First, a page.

Should you enter Braşov from the west, you won’t help but notice the high tower standing proud above the oldest building in this historical town, St. Bartholomew Church. Thick monolithic walls guard the interior, leaving enough room for the eye to have a peek at the gray details hidden inside.
The exterior resembles a small fortification. When we reach the modest entrance we begin to wonder if this is the right place. We find ourselves in front of a large wooden gate. It seems to be meant to intimidate. But we try to enter anyway. The long squeak of the rusty hinges announces our presence. But to whom? We don’t see anyone inside. We approach the edifice, astonished by its massiveness. The door is closed. We move around a little more and by the time we get back, the keeper is already waiting for us, holding the big iron key that would open the church for us to visit.
Cold and stiff air is what we first encounter. Moving through the simple benches we take a look everywhere, carefully observing all the little details that make it unique: the altar showing Christ’s crucifixion, the organ, the vaulted crossings, the arches decorated with human faces and the floral profiles.
The construction of the St. Bartholomew Church began in 1223, under the influence of the Teutonic Knights Order. It suffered many attacks during the following centuries, all of which brought modifications to the original building. There are various influences in its architecture, from the Cistercian Monks, who designed it as a basilica, to the introduction of the cross shape much later. The bell tower we see today was rebuilt time and time again. The clock on the top was installed in 1806 and is still working. The keeper has to turn it once every seven days.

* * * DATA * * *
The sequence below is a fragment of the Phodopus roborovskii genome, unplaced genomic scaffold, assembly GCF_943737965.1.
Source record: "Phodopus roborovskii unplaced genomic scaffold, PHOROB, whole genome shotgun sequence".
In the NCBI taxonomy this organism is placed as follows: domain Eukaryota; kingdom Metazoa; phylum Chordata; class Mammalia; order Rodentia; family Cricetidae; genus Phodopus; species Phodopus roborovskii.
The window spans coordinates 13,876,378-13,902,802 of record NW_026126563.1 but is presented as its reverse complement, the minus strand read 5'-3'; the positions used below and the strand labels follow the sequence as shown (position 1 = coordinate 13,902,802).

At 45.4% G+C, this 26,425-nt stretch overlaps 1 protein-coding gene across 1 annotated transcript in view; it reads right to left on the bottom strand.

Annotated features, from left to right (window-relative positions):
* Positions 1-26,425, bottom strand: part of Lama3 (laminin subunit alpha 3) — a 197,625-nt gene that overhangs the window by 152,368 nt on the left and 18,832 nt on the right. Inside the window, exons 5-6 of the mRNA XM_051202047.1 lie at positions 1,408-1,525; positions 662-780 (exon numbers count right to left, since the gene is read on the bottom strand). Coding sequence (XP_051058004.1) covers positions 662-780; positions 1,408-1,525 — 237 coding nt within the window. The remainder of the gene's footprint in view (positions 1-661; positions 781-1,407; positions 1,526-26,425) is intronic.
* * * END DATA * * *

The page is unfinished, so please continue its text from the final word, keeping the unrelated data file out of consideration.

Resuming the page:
On the southern side of the church we stop and gaze at the solar clock painted on the wall. Following the simplest and oldest of principles, we found that is was showing the correct time. There’s also an inscription, “1652”, but the legend has it that it is just as old as the building itself.
The famous Long Street (“Strada Lungă”) links the old Braşov Citadel to the outskirts. It still holds a medieval appearance. At its end it’s hard not to notice the small and steep Şprenghi Hill (“Dealul Şprenghi”). A long time ago, at the beginning of the 13th century, this area was the center of Braşov, linking all the major access roads coming from across the country. This is when the construction of the Bartholomew Church began, right at the foot of the hill. That is also when a small fortification took shape right on top of it, serving as shelter for the locals. But later, all these were in the enemies’ way when getting to the Braşov Citadel. The fortress became a target and was destroyed in the 15th century.
It seems that there are many secret underground passages connecting all of these medieval sites, Bartholomew Church, the old Şprenghi fortress, Braşov Citadel. An entire ensemble. Some of these tunnels may still be accessible today. Maybe sometime they will be explored and revealed for the public and we’ll be able to experience just a little bit of the thrill…